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grodius

TI OPT8241 Time of flight QVGA 3D sensor

8 posts in this topic

This is a quite exciting new sensor. The development kit is prohibitively expensive and the chip driver is 256BGA, but at around $50 for the raw sensor capable of 150 fps of 320x240 with distance, this is cool.

 

Time of flight pulses out light/IR and counts the sub nanoseconds it takes to bounce back.

 

The specs are pretty impressive for an early model.

 

http://www.ti.com/product/OPT8241

 

Ideally I would prefer the device and driver chip were paired on a board, but hopefully these will be popular and warrant more integrated solutions.

chicken, bluehash and pine like this

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I'd never heard of ToF arrays. Really interesting way to create a 3d camera.

 

Here's the application diagram from the datasheet.

post-274-0-08711800-1463992176_thumb.png

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The 2nd generation Kinect that shipped with the Xbox One uses time of flight to calculate depth. There's a nice summary of the method here: http://www.gamasutra.com/blogs/DanielLau/20131127/205820/The_Science_Behind_Kinects_or_Kinect_10_versus_20.php. It also explains the structured light system used in the original Kinect and compares the pros and cons of each system.
 
Regarding the sensor and controller being separate chips, I think that may be unlikely to change. The sensor is made using a "chip on glass" process which I suspect isn't ideal for the controller. Also, keeping the controller off the sensor die avoids any problems with it heating the sensor (which would increase the noise level).
 
EDIT: About 30 seconds after posting this I found the OPT8320, which does integrate the controller and framebuffer memory into a single CoG package. That one's only 80x60 pixels, however.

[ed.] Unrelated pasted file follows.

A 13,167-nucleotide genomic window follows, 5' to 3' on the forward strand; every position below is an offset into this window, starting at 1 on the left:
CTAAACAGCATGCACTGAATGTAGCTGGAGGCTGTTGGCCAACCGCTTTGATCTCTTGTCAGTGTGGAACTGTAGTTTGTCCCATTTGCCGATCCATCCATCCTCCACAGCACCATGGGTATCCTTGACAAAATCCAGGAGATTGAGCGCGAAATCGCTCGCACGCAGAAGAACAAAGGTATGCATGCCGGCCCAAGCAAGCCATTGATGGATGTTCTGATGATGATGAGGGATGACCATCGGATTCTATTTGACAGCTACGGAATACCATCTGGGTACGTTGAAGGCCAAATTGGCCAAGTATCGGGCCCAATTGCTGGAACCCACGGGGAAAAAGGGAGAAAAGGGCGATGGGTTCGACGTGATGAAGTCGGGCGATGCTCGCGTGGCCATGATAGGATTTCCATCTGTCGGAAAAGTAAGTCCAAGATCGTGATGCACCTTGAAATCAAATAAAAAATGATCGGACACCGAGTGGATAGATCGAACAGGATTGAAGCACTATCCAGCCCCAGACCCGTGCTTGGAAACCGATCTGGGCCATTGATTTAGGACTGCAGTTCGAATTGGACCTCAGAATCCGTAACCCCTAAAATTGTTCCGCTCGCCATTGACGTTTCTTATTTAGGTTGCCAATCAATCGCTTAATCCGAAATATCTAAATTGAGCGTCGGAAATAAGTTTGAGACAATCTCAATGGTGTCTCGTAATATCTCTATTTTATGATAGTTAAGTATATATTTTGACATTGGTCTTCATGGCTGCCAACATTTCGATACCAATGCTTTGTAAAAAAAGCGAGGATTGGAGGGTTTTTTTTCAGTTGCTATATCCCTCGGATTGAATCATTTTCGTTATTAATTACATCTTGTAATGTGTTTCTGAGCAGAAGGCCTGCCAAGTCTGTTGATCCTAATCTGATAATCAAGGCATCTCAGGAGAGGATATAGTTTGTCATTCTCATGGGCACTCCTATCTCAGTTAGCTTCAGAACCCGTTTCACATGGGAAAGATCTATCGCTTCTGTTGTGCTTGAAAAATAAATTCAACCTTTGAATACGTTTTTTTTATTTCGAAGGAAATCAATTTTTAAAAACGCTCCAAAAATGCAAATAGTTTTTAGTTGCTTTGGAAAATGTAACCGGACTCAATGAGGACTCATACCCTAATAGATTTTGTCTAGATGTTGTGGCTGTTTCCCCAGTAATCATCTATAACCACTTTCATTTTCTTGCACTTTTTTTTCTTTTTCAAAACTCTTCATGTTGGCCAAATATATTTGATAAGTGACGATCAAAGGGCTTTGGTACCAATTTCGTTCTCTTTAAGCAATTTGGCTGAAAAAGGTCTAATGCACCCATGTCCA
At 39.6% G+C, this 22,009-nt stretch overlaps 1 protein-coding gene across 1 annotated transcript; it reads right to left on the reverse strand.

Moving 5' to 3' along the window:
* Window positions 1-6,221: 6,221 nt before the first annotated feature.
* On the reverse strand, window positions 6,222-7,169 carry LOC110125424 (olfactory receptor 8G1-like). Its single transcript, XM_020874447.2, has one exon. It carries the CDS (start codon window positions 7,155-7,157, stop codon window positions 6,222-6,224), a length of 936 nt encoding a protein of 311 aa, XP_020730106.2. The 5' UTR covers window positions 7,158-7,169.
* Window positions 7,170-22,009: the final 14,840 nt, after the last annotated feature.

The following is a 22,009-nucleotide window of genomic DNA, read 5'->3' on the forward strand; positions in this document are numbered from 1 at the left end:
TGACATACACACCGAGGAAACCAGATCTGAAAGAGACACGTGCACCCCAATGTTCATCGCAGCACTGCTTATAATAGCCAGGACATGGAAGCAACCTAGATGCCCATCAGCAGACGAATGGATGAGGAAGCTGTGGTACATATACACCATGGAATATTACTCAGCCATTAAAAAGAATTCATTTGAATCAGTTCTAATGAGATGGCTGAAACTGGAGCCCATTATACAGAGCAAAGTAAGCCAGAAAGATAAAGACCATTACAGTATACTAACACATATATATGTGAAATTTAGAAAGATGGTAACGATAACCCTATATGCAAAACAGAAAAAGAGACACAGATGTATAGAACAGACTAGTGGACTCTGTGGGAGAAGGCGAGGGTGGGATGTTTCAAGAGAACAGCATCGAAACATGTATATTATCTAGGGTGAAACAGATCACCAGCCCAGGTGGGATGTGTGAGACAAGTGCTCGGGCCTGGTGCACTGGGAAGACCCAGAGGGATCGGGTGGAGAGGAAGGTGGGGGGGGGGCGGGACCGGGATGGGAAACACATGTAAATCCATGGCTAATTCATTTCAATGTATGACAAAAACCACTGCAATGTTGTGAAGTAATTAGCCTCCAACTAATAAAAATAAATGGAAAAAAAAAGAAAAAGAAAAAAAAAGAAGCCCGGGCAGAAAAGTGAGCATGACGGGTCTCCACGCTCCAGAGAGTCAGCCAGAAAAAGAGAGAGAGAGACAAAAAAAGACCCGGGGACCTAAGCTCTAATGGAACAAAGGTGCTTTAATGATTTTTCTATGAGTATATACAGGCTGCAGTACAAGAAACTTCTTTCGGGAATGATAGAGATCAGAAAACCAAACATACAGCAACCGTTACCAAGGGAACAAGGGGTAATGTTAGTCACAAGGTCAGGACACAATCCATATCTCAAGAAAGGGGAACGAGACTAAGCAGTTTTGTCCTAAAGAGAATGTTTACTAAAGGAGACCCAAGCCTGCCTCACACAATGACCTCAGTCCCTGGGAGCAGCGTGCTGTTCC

chicken and greeeg like this

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80x60 at 1000fps sounds cool. I wonder what one could do with these... Ping Pong robot?

 

The package is BGA, but only one row around the edge with 0.45mm pitch. Should be doable with regular PCBs from OSHPark et al.

spirilis likes this

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The package is BGA, but only one row around the edge with 0.45mm pitch. Should be doable with regular PCBs from OSHPark et al.

 

For the Sensor yes. But it requires a secondary co-processor (OPT9221) a 256NFBGA. Which requires a 144MHz DDR2 memory interface. The datasheet recommends a minimum 6 layer PCB.

 

Still do-able if you really wanted to. But does kinda push it outside of a weekend project territory. :P

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The package is BGA, but only one row around the edge with 0.45mm pitch. Should be doable with regular PCBs from OSHPark et al.

 

Then comes the really tricky bit, optical alignment... the lens assembly needs to be centred over the sensor array (which is not centred within the package).

 

Also I just noticed in the datasheet that the mounting isn't just at the BGA pads. You're expected to use a non-conductive underfill to thermally bond the bulk of the package to a copper pour for heatsinking and stabilisation.

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It's more complex, but not too far removed from the Tindie for the ADNS-9800 laser mouse. Some bright enterprising spark might put together a hyper breakout. I'm mainly pleased that the early models are already very fast and high res.

 

I personally really wish micromouse competitions forced the pros to use ONLY visual recognition and/or new tech. Micromouse comps are over-ripe slotcars now where sensor development and experimentation might be fun.

 

It's worth just thinking about devices like these. I like the thought that you might only need one array receiver and maybe multiple light sources in sequence to triangulate or for redundancy/data improvement.

tripwire likes this

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